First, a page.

Once an operating room’s essentials, powdered gloves are getting the boot, this time, officially. The US Food and Drugs Administration (FDA) enforced a ban on powdered gloves early this year, based on what it says are “health risks of illness or injury to wearers, patients and individuals exposed to the powder particles.”

The risks involve, according to FDA, severe airway inflammation and hypersensitivity reactions. Getting the axe are powdered surgeon’s gloves, powdered patient examination gloves, and absorbable powders for lubricating a surgeon’s glove, FDA said.

The ban means manufacturers are prohibited to export powdered gloves to the US but are allowed to export the same to countries where they are legal.

As a result, major manufacturers are switching from powdered gloves to powder-free gloves.

This latest regulation, however, is viewed as negligible for Malaysian glove makers with the ban having no major impact on earnings, since Malaysia ships only 2%-3% of powdered gloves to the US.

Globally, Malaysia exports 23% of powdered gloves and the remaining 77% is of the powder-free variant. Hence, it can easily sell the latter type to the US; or, producers can convert their production lines to produce more powder-free gloves provided that they are given a grace period to convert, according to MARGMA. The association also said that other countries in Asia, Europe and Africa, where Malaysia supplies gloves to, still allow sale of powdered gloves.

On the other hand, the ban will boost demand for nitrile gloves, which give better profit margins than latex ones, and is also a way to prevent oversupply of nitrile in the market, according to Kenanga Research’s January 2017 report of overweight rating for the rubber gloves sector.

Future still a good fit

Against the challenges, the Malaysian rubber gloves sector continues to dominate the total exports of rubber products. MREPC cited that in 2016, rubber gloves (under the latex goods category) reached RM13.3 billion in export value or 73.2% of the total value of all rubber products exported, from RM13.1 billion in 2015.

Since it is clear that the sector can be affected by economics, Malaysian glove firms are allowing for safety nets, such as improving quality, firming up capacities or even diversifying.

Kossan Rubber, for example, is investing about RM100 million for its expansion plans, including an R&D centre it will open in July this year. Likewise, to remain at the top of competition, it has invested some RM2 million in R&D of the FDA-patented Low Derma technology for synthetic gloves to garner demand from users who are sensitive to natural rubber latex. The technology eliminates allergy-causing accelerators in the glove-making process while preserving the glove’s tensile strength, flexibility and sensitivity. Between 15% to 20% of the company’s 22 billion glove/year-capacity is allocated to producing Low Derma gloves.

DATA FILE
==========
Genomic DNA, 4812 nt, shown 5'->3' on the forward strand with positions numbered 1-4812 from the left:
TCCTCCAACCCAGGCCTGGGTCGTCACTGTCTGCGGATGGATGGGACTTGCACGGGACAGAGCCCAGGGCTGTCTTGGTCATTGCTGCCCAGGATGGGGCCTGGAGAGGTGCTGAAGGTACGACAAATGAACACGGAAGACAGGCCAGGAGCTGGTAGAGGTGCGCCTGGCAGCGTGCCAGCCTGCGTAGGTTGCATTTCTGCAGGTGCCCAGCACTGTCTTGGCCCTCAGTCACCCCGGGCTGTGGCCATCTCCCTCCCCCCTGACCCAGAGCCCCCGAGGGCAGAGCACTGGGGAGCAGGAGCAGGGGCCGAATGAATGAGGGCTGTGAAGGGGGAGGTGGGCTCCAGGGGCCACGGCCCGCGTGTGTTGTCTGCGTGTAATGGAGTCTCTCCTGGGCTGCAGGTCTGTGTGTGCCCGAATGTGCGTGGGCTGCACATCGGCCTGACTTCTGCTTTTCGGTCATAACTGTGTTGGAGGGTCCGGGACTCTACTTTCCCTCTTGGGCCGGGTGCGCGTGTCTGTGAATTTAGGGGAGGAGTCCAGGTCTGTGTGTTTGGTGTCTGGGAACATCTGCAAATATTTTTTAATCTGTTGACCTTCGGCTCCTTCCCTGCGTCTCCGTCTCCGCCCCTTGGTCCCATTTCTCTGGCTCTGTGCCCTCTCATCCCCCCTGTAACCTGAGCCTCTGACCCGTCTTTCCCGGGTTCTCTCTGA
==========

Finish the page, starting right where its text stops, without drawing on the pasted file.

Perak-based Rubberex Corp is also tackling expansion efforts. Recently, it was reportedly raising RM16 million for capex through a proposed private placement of 22.93 million shares, representing 10% of the group’s issued share capital, to its major shareholder, Kuala Lumpur-based investment holding firm, MedBumikar Mara (21.1%), to expand its nitrile disposable gloves production lines in Ipoh.

Supermax, on its end, is diversifying into the eye care sector through contact lens manufacturing. The company announced in 2016 that it is earmarking RM2.4 billion as capex over the next 10 to 15 years to buoy up its glove and contact lens manufacturing operations. Its 10 to 15-year roadmap for gloves targets to raise capacity from 24 billion pieces to 45 billion pieces with a capex of as much as RM1.2 billion; while the contact lens manufacturing will be increased to 2 billion pieces, from 70 million pieces, with a capex estimated to amount to as much as RM1.25 billion.


Meanwhile, Top Glove is meeting the challenges head-on by improving glove quality and pushing through with its expansion plans. This year, the company’s capex is placed between RM250 million and RM300 million due to some of the acquisitions and capacity building moves such as the purchase of larger plots of land and establishment of new plants.

It is completing a new nitrile glove factory with capacity of 4.4 billion units/year in May, while another nitrile glove factory, with a capacity of 2.8 billion units/year, is slated to be completed by November. A third 4.8 billion units/year-factory is expected to start up next year. By then the company is projected to have 632 production lines and a production capacity of 60 billion gloves/year. After a capacity-building splurge this year, the company says it will ease its capex for 2018.

At the end of the day, what matters most for Malaysian gloves makers is to cater to the rising global demand for rubber gloves – a challenge that is worth taking up.